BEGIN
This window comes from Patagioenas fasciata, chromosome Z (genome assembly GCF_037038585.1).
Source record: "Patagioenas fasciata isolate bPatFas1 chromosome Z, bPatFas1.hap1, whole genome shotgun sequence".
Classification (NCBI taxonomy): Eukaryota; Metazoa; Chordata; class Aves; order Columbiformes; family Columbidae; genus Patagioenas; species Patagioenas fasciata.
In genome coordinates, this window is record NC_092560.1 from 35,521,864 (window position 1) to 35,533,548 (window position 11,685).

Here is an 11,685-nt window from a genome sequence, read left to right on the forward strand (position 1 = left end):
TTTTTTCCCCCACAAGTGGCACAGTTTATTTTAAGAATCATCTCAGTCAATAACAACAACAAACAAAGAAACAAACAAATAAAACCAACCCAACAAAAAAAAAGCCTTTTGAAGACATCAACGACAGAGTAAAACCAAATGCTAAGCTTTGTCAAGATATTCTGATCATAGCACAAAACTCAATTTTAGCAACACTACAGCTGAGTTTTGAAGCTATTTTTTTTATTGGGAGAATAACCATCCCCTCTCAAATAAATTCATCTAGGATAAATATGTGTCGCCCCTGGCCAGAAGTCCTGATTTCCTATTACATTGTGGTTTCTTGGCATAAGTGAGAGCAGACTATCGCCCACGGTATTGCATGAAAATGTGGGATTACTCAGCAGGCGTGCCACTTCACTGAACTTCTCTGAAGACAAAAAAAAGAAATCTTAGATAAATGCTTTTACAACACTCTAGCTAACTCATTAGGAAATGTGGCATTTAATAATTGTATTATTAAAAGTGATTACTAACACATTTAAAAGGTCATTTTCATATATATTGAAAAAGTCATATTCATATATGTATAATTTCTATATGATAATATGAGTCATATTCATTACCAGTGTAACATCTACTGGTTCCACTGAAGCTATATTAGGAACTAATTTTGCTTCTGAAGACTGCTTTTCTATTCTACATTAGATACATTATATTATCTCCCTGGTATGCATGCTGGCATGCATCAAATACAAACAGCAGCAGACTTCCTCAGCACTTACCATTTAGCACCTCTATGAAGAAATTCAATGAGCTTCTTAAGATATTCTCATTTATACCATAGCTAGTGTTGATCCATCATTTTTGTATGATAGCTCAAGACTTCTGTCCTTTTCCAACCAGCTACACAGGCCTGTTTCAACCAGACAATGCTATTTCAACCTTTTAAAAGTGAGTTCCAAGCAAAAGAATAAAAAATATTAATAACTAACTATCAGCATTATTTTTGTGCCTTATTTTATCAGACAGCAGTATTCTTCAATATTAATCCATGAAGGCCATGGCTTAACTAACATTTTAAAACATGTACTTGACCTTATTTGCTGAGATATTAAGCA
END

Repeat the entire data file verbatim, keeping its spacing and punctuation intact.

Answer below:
This window comes from Patagioenas fasciata, chromosome Z (genome assembly GCF_037038585.1).
Source record: "Patagioenas fasciata isolate bPatFas1 chromosome Z, bPatFas1.hap1, whole genome shotgun sequence".
Classification (NCBI taxonomy): Eukaryota; Metazoa; Chordata; class Aves; order Columbiformes; family Columbidae; genus Patagioenas; species Patagioenas fasciata.
In genome coordinates, this window is record NC_092560.1 from 35,521,864 (window position 1) to 35,533,548 (window position 11,685).

Here is an 11,685-nt window from a genome sequence, read left to right on the forward strand (position 1 = left end):
TTTTTTCCCCCACAAGTGGCACAGTTTATTTTAAGAATCATCTCAGTCAATAACAACAACAAACAAAGAAACAAACAAATAAAACCAACCCAACAAAAAAAAAGCCTTTTGAAGACATCAACGACAGAGTAAAACCAAATGCTAAGCTTTGTCAAGATATTCTGATCATAGCACAAAACTCAATTTTAGCAACACTACAGCTGAGTTTTGAAGCTATTTTTTTTATTGGGAGAATAACCATCCCCTCTCAAATAAATTCATCTAGGATAAATATGTGTCGCCCCTGGCCAGAAGTCCTGATTTCCTATTACATTGTGGTTTCTTGGCATAAGTGAGAGCAGACTATCGCCCACGGTATTGCATGAAAATGTGGGATTACTCAGCAGGCGTGCCACTTCACTGAACTTCTCTGAAGACAAAAAAAAGAAATCTTAGATAAATGCTTTTACAACACTCTAGCTAACTCATTAGGAAATGTGGCATTTAATAATTGTATTATTAAAAGTGATTACTAACACATTTAAAAGGTCATTTTCATATATATTGAAAAAGTCATATTCATATATGTATAATTTCTATATGATAATATGAGTCATATTCATTACCAGTGTAACATCTACTGGTTCCACTGAAGCTATATTAGGAACTAATTTTGCTTCTGAAGACTGCTTTTCTATTCTACATTAGATACATTATATTATCTCCCTGGTATGCATGCTGGCATGCATCAAATACAAACAGCAGCAGACTTCCTCAGCACTTACCATTTAGCACCTCTATGAAGAAATTCAATGAGCTTCTTAAGATATTCTCATTTATACCATAGCTAGTGTTGATCCATCATTTTTGTATGATAGCTCAAGACTTCTGTCCTTTTCCAACCAGCTACACAGGCCTGTTTCAACCAGACAATGCTATTTCAACCTTTTAAAAGTGAGTTCCAAGCAAAAGAATAAAAAATATTAATAACTAACTATCAGCATTATTTTTGTGCCTTATTTTATCAGACAGCAGTATTCTTCAATATTAATCCATGAAGGCCATGGCTTAACTAACATTTTAAAACATGTACTTGACCTTATTTGCTGAGATATTAAGCA